History Literature / TauZero

9th Jun '15 8:13:58 AM Micah
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* AFatherToHisMen - Subverted with the captain, who starts off easy going and friendly but becomes more withdrawn from the crew after the disaster.

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* AFatherToHisMen - Subverted with the captain, who starts off easy going and friendly but becomes more withdrawn from the crew after the disaster.
21st Feb '14 8:05:14 AM mlsmithca
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Moving from YMMV page; this is an in-universe example, not an audience reaction.
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* NightmareFuel - In-universe example. The rogue star systems in interclan space[[labelnote:*]] lone stars and planets floating in the middle of nowhere[[/labelnote]] are enough to make the crew black the windows right away.
19th Feb '14 10:48:03 PM Chaos624
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* NightmareFuel - In story. The rogue star systems[[labelnote:*]] lone stars and planets floating in the middle of nowhere[[/labelnote]] in interclan space are enough to make the crew black the windows right away.
19th Feb '14 10:47:40 PM Chaos624
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* NightmareFuel - In story. The rogue star systems[[labelnote: lone stars and planets floating in the middle of nowhere]] in interclan space are enough to make the crew black the windows right away.
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* NightmareFuel - In story. The rogue star systems[[labelnote: systems[[labelnote:*]] lone stars and planets floating in the middle of nowhere]] nowhere[[/labelnote]] in interclan space are enough to make the crew black the windows right away.
19th Feb '14 10:46:45 PM Chaos624
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* NightmareFuel - In story. The rogue star systems[[labelnote: lone stars and planets floating in the middle of nowhere]] in interclan space are enough to make the crew black the windows right away.
5th Aug '13 10:47:21 PM Korodzik
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The starship ''Leonora Christine'' is supposed to carry its 50 colonists to a distant star. The journey should take 33 years, but due to TimeDilation at near-light speed, only 5 years will pass for the crew. Then things go to hell when the ship collides with a nebula (due to the mass of the ship and nebula at that speed, it's like hitting a solid object); the ship's decelerator system is damaged, so they can speed up (and steer) but can't slow down.[[hottip:*:They're on a one-way ride to wackiness!]] The ship will keep getting closer and closer to light-speed, reducing the passage of time onboard (their "Tau") to nearly zero. In the time it takes them to repair the damage and stop the ship, billions upon billions of years have passed and the universe is reaching the point of imploding (a "Big Crunch") and starting over with a new Big Bang.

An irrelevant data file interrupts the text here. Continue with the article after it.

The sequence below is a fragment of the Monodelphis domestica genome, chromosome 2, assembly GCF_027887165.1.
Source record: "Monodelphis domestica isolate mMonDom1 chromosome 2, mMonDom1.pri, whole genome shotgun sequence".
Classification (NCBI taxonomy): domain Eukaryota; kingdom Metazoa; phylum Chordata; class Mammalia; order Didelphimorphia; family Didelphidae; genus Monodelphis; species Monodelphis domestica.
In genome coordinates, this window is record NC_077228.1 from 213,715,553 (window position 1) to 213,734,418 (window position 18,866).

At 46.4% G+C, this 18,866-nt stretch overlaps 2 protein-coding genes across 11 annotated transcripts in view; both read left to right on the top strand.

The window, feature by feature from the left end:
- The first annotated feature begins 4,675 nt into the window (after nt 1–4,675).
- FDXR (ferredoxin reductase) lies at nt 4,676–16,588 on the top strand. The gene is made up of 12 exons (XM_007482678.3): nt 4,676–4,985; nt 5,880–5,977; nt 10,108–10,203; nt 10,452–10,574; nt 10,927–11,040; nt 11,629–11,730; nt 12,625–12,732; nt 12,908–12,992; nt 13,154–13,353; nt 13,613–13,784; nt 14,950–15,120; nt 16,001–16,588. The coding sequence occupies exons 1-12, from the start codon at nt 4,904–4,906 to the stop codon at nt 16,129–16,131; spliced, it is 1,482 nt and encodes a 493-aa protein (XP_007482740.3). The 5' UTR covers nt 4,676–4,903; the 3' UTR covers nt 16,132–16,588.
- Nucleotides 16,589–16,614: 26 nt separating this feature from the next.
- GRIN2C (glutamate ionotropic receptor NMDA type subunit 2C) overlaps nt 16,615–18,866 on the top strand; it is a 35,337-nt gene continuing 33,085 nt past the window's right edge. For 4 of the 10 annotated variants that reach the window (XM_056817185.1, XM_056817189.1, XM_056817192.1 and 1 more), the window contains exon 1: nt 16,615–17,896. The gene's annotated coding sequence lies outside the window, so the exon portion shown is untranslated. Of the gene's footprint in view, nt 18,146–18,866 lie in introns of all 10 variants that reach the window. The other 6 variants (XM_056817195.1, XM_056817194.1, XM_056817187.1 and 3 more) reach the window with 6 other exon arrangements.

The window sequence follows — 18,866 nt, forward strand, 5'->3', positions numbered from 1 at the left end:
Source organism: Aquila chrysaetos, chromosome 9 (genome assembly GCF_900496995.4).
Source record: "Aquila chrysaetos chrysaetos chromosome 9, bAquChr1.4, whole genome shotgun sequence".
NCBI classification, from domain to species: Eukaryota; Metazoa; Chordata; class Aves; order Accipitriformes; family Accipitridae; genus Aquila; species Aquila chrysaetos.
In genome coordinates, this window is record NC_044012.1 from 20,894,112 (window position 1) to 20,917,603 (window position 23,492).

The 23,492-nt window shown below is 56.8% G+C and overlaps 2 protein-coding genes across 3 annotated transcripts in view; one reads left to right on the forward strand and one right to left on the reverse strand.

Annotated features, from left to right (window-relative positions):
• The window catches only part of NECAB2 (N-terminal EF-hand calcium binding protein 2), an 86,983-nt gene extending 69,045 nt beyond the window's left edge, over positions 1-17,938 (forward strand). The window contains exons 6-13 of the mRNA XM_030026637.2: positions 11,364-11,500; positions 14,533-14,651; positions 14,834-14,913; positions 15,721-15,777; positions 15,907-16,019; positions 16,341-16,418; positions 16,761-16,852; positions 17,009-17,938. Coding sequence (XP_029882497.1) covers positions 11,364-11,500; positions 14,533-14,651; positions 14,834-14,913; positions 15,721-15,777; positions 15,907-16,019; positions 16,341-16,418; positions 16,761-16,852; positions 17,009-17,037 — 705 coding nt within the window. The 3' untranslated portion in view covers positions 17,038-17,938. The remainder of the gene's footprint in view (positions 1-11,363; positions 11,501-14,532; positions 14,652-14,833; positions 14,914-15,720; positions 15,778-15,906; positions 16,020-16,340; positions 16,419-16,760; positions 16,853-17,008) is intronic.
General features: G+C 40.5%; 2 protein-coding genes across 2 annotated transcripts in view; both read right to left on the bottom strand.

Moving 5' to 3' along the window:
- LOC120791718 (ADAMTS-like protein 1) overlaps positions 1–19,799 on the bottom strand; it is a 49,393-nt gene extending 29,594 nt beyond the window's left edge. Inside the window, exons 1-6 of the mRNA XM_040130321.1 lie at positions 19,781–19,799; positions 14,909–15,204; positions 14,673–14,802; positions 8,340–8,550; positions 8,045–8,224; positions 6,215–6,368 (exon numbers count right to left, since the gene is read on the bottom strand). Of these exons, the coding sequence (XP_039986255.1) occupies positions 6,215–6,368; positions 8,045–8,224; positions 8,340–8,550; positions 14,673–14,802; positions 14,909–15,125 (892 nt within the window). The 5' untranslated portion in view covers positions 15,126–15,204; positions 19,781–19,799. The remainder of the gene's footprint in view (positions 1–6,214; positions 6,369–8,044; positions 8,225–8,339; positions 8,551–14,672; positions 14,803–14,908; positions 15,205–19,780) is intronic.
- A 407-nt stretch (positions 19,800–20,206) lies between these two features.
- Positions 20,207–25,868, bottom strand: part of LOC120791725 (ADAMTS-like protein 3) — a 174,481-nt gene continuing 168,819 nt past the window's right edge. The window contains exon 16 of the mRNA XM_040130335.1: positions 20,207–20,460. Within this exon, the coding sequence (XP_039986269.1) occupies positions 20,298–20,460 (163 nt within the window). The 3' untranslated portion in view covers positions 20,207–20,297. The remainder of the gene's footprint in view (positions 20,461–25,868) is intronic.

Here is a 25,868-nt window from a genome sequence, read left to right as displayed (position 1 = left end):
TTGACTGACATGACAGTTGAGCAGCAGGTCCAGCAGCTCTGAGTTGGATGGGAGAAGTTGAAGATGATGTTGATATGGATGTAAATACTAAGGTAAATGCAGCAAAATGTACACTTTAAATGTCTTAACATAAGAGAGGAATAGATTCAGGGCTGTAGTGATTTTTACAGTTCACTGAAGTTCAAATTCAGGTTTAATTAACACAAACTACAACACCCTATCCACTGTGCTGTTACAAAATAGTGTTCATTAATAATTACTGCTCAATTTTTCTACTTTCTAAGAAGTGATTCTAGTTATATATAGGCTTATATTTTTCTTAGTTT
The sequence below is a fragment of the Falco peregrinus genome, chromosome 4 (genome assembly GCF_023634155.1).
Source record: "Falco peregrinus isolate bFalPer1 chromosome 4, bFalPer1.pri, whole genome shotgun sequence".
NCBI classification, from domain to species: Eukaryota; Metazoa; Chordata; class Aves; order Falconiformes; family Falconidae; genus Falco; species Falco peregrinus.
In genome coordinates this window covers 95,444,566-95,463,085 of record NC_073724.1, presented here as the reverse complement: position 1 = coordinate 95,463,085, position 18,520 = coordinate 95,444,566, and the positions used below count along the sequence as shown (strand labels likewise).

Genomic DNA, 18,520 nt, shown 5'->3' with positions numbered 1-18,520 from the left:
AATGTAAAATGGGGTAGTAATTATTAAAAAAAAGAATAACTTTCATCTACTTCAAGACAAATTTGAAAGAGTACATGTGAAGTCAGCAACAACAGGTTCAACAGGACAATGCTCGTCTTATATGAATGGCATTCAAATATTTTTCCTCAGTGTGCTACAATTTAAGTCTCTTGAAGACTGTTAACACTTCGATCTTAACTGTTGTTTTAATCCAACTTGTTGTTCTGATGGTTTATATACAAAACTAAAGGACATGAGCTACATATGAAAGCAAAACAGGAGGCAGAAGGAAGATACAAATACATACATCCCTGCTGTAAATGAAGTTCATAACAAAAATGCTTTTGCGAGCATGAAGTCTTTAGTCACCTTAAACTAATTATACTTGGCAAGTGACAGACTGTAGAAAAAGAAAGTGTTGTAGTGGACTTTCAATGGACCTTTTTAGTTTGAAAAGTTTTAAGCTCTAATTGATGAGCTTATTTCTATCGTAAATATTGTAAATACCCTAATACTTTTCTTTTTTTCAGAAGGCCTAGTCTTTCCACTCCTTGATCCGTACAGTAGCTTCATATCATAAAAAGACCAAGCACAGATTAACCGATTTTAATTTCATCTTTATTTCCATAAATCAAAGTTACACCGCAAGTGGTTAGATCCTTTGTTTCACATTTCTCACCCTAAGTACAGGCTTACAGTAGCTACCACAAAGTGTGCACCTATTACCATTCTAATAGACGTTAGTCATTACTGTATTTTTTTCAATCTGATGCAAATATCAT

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The starship ''Leonora Christine'' is supposed to carry its 50 colonists to a distant star. The journey should take 33 years, but due to TimeDilation at near-light speed, only 5 years will pass for the crew. Then things go to hell when the ship collides with a nebula (due to the mass of the ship and nebula at that speed, it's like hitting a solid object); the ship's decelerator system is damaged, so they can speed up (and steer) but can't slow down.[[hottip:*:They're [[note]]They're on a one-way ride to wackiness!]] wackiness![[/note]] The ship will keep getting closer and closer to light-speed, reducing the passage of time onboard (their "Tau") to nearly zero. In the time it takes them to repair the damage and stop the ship, billions upon billions of years have passed and the universe is reaching the point of imploding (a "Big Crunch") and starting over with a new Big Bang.

** The [[{{Ramscoop}} Bussard engine]] which is used in this novel (and many others during the time period) doesn't really work as advertised. In short, the enormous '''drag''' of collecting interstellar hydrogen limits the ramjet's speed to about 12% light-speed.[[hottip:*:There ''are'' a few proposed solutions to the drag problem, though they require technology that doesn't currently exist. If it's possible to fuse the interstellar hydrogen while it's rushing through the engine at the same speed it's being gathered -- i.e. without slowing it down -- the drag could be minimized or eliminated. The Bremsstrahlung generated as the gathered hydrogen "swirls down the drain" could (theoretically) be turned into electric energy, and that energy added to the exhaust to offset the Bremsstrahlung drag, although no such process could ever be 100% efficient.]]